‘Flavor of the Month?’ Why Scandal-Scarred Herman Cain is Still Drawing Fans

Nov 4, 2011 8:00am

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Herman Cain is engulfed in a firestorm of scandals this week - possible campaign finance irregularities and sexual harassment allegations – but the negative publicity has done little thus far to quell the GOP candidate’s popularity.

Cain’s campaign said it raised more than $400,000 Monday alone, in one of its best fundraising days. Since the scandal broke, the campaign says they have raised $1.2 million, nearly half of what they raised in the third quarter.

Meanwhile, his following on social media networks has surged. Since the story about the alleged sexual harassment broke Sunday, more than 12,000 people have joined Cain’s Facebook page, “Cain’s most significant growth spurt on Facebook in the last several months,” according to consulting firm OhMyGov.

The former chief executive of Godfather’s Pizza has also picked up 6,000 new followers on Twitter. Since Sunday, his Twitter numbers have jumped nearly 5 percent, the analysis found.

“The fact Cain continues to add fans at faster-than-normal pace during the biggest negative story of his campaign so far is a sign that he might endure and keep the pressure on [Mitt] Romney,” according to the OhMyGov analysis.

In the polls, the GOP candidate, who once stood little chance of making it to the top of the pack, is neck and neck with establishment favorite Mitt Romney. Republican voters say they haven’t yet changed their mind about Cain. In an ABC News/Washington Post poll released today, more than half of potential Republican voters say the controversy is not serious, and fewer than a quarter say it makes them less likely to support Cain.

Until recently, the former chief executive of Godfather’s Pizza was a virtual unknown inside and outside Washington. He has never held a public office and has failed in multiple attempts to run for one.

In 2000, Cain didn’t even make it as far as the primaries when he attempted to run for the Republican presidential nomination. He proved to be a more formidable challenger in the GOP primaries for the 2004 Georgia Senate race, but lost to Rep. Johnny Isakson.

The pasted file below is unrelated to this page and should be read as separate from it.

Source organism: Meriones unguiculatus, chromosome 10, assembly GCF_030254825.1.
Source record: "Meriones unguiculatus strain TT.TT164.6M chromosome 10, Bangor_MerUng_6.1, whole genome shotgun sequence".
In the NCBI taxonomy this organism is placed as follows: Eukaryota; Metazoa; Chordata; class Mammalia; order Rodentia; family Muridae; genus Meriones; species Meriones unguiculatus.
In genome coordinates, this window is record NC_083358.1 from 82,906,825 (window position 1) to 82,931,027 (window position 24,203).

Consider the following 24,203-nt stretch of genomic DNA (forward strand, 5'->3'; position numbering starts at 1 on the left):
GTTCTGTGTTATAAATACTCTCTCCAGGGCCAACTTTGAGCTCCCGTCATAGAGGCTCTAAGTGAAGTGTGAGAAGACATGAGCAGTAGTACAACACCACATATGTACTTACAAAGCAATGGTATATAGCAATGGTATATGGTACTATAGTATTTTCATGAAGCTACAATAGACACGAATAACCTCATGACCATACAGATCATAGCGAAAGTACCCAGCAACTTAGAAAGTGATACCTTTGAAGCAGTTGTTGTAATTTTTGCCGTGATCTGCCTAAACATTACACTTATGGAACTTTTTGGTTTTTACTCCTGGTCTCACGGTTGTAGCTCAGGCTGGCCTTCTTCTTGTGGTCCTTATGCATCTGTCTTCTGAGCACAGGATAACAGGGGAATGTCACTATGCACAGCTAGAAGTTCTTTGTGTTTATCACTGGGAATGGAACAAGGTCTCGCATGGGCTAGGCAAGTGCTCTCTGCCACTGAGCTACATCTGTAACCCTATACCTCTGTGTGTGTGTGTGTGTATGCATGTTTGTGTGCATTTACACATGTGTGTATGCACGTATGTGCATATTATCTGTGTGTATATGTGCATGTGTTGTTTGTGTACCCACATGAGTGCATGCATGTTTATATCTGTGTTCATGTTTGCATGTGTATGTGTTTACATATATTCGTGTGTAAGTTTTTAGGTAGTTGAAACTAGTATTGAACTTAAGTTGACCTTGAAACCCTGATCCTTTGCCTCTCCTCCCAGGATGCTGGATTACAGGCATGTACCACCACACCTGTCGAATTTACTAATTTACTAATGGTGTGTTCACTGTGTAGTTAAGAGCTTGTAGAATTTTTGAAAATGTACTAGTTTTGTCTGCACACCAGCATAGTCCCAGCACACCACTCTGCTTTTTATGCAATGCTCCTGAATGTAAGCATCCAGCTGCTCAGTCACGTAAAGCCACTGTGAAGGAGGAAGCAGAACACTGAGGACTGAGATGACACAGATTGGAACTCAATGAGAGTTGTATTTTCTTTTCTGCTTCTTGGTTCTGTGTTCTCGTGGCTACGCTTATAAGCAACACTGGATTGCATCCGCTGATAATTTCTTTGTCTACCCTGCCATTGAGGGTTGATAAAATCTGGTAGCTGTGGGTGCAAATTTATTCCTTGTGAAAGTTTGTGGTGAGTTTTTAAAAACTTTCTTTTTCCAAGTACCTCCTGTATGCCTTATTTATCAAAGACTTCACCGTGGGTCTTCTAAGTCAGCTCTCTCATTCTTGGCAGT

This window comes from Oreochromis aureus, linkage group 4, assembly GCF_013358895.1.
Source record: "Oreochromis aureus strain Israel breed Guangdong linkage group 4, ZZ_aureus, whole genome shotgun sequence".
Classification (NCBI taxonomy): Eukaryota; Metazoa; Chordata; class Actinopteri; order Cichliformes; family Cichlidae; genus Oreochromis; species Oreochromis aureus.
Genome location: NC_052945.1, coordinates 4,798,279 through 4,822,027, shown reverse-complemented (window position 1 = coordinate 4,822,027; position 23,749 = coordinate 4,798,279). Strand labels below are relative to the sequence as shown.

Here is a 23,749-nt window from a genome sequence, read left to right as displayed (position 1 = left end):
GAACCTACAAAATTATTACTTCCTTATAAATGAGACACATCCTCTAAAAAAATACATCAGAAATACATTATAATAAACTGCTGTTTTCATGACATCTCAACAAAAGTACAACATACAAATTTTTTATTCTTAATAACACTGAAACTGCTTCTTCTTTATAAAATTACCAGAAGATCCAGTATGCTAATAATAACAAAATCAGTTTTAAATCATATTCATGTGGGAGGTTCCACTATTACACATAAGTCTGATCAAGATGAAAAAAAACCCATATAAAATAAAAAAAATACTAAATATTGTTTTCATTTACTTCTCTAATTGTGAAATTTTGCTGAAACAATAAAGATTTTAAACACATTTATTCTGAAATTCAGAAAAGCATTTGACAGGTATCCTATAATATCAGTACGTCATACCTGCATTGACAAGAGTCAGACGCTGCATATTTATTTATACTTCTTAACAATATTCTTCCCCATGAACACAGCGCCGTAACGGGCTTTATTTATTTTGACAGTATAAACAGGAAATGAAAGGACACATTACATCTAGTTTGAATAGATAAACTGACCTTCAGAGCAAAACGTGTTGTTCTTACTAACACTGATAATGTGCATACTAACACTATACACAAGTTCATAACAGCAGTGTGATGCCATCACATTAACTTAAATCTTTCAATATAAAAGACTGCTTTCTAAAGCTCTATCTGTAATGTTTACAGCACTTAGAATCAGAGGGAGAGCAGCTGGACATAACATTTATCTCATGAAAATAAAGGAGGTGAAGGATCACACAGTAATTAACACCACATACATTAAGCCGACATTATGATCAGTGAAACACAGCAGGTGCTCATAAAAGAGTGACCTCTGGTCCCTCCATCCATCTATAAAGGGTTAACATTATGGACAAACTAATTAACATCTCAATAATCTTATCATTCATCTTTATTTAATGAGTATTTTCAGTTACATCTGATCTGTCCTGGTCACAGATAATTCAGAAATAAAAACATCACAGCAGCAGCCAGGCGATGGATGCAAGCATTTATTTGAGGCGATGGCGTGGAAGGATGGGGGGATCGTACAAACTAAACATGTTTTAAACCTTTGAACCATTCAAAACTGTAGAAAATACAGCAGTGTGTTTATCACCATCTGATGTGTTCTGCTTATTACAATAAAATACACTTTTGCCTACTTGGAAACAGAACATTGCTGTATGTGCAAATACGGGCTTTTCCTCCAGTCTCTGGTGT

So what’s changed this time around?

Experts say Cain’s popularity reflects, in no small part, a dissatisfaction with the GOP field and a desire on the part of voters to connect with someone who has a simple message they can understand. With his unconventional style, which he touts unabashedly, Cain’s appeal also lies in his not being a Washington insider.

Unlike 2000, primary voters are not looking for a candidate who will bring together the different factions of the Republican party – as they perceived George W. Bush to do – but a fresh face whose message will hold up against the president in 2012.

“There’s no single candidate who seems to be capturing the Republican primary voter,” said Leonard Steinhorn, a communications professor at American University. “And Herman Cain has appealing communication qualities, a sense of directness, keeping policies simple, of not talking above the American people, of saying that he’s the no-nonsense type of guy who likes to get things done,” and “his unapologetic embrace of the Tea Party.”

Cain is also riding a wave that temporarily first lifted Rep. Michele Bachmann and then Gov. Rick Perry, also Tea Party favorites. Both candidates have since dropped to the bottom in polls. Some analysts predict the conservatives’ love affair with Cain - scandal or no scandal - likely won’t last long.

“People cycle through the alternatives. I think he’s benefiting from the overall perception of the field this time,” said Fred Boehmke, associate professor of political science at the University of Iowa. “My guess would he that you’ll probably see that start to decline.”

Cain, for his part, argues that this is just the beginning and attributes his success to grassroots support.

“That’s why this ‘flavor of the week ‘is now the ‘flavor of the month,’” the former businessman joked at an American Enterprise Institute event earlier this week. “And it still tastes good.”

It’s too soon to tell whether the controversies will hurt Cain. On the one hand, his supporters say they haven’t changed their mind about him, and blame the uproar on the media. But because Cain is still a candidate, he is more vulnerable to public opinion than officeholders who find themselves embroiled in a sex scandal, such as President Bill Clinton.

“Certainly, it will be seen that he’s not being candid and forthcoming if he’s trying to spin his way out of something,” Steinhorn said. “It could call into question some of the character traits that people have projected on to him, and perhaps make them reconsider whether he is a candidate they should either support or consider.”

Cain needs to provide specific answers to the questions that are being raised, experts say, rather than play the blame game, as he has done.

At the same time, the public assesses scandals on whether they indicate serious wrongdoing, not a trivial offense; whether they’re relevant to the individual’s official responsibilities; and whether they’re contemporaneous or at least reasonably recent, according to ABC News polling director Gary Langer of Langer & Associates.

And, in this case, the public still has a lot more to learn about Cain.

“When you get a candidate from outside the political system, they bring a lot of energy and vitality, they don’t look and sound like everybody else,” said Ron Brownstein, National Journal Group’s editorial director. “But almost always, it means this is a candidate who has not been vetted in the same way as someone who’s run for office or held elected office has.”

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